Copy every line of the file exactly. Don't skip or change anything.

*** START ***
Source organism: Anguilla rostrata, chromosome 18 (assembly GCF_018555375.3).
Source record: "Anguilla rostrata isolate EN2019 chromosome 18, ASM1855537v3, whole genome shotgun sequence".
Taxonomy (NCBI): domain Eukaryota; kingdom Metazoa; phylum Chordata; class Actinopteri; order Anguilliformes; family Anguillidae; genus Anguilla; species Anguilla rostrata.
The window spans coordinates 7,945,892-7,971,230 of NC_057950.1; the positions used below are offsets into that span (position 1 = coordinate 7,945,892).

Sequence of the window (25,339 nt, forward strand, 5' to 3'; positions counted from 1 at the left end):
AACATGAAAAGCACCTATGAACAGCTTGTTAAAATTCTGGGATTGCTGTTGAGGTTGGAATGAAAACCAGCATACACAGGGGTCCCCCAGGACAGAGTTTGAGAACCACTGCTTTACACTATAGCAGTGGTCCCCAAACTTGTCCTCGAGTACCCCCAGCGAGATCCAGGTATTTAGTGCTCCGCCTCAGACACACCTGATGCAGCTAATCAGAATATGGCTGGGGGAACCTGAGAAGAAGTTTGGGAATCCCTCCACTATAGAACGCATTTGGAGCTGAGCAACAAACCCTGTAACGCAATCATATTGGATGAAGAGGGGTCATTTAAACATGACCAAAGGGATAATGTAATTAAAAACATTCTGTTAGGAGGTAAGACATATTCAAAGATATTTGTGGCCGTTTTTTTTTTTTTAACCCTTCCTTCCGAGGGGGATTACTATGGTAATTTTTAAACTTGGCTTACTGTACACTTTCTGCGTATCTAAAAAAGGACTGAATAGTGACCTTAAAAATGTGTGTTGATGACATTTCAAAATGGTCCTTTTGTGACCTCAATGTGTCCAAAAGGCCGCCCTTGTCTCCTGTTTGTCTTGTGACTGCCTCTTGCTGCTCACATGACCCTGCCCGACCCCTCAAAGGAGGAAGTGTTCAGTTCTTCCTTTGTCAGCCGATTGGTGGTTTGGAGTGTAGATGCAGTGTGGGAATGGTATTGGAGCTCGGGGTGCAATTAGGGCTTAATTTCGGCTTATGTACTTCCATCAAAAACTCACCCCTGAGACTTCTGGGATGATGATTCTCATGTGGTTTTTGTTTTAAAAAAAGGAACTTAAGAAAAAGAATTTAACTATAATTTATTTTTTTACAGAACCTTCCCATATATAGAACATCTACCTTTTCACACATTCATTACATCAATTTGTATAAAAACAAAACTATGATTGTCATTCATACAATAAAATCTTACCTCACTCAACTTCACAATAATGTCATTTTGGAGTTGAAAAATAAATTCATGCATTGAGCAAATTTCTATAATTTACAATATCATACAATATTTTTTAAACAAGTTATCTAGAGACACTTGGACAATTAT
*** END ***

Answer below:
Source organism: Anguilla rostrata, chromosome 18 (assembly GCF_018555375.3).
Source record: "Anguilla rostrata isolate EN2019 chromosome 18, ASM1855537v3, whole genome shotgun sequence".
Taxonomy (NCBI): domain Eukaryota; kingdom Metazoa; phylum Chordata; class Actinopteri; order Anguilliformes; family Anguillidae; genus Anguilla; species Anguilla rostrata.
The window spans coordinates 7,945,892-7,971,230 of NC_057950.1; the positions used below are offsets into that span (position 1 = coordinate 7,945,892).

Sequence of the window (25,339 nt, forward strand, 5' to 3'; positions counted from 1 at the left end):
AACATGAAAAGCACCTATGAACAGCTTGTTAAAATTCTGGGATTGCTGTTGAGGTTGGAATGAAAACCAGCATACACAGGGGTCCCCCAGGACAGAGTTTGAGAACCACTGCTTTACACTATAGCAGTGGTCCCCAAACTTGTCCTCGAGTACCCCCAGCGAGATCCAGGTATTTAGTGCTCCGCCTCAGACACACCTGATGCAGCTAATCAGAATATGGCTGGGGGAACCTGAGAAGAAGTTTGGGAATCCCTCCACTATAGAACGCATTTGGAGCTGAGCAACAAACCCTGTAACGCAATCATATTGGATGAAGAGGGGTCATTTAAACATGACCAAAGGGATAATGTAATTAAAAACATTCTGTTAGGAGGTAAGACATATTCAAAGATATTTGTGGCCGTTTTTTTTTTTTTAACCCTTCCTTCCGAGGGGGATTACTATGGTAATTTTTAAACTTGGCTTACTGTACACTTTCTGCGTATCTAAAAAAGGACTGAATAGTGACCTTAAAAATGTGTGTTGATGACATTTCAAAATGGTCCTTTTGTGACCTCAATGTGTCCAAAAGGCCGCCCTTGTCTCCTGTTTGTCTTGTGACTGCCTCTTGCTGCTCACATGACCCTGCCCGACCCCTCAAAGGAGGAAGTGTTCAGTTCTTCCTTTGTCAGCCGATTGGTGGTTTGGAGTGTAGATGCAGTGTGGGAATGGTATTGGAGCTCGGGGTGCAATTAGGGCTTAATTTCGGCTTATGTACTTCCATCAAAAACTCACCCCTGAGACTTCTGGGATGATGATTCTCATGTGGTTTTTGTTTTAAAAAAAGGAACTTAAGAAAAAGAATTTAACTATAATTTATTTTTTTACAGAACCTTCCCATATATAGAACATCTACCTTTTCACACATTCATTACATCAATTTGTATAAAAACAAAACTATGATTGTCATTCATACAATAAAATCTTACCTCACTCAACTTCACAATAATGTCATTTTGGAGTTGAAAAATAAATTCATGCATTGAGCAAATTTCTATAATTTACAATATCATACAATATTTTTTAAACAAGTTATCTAGAGACACTTGGACAATTAT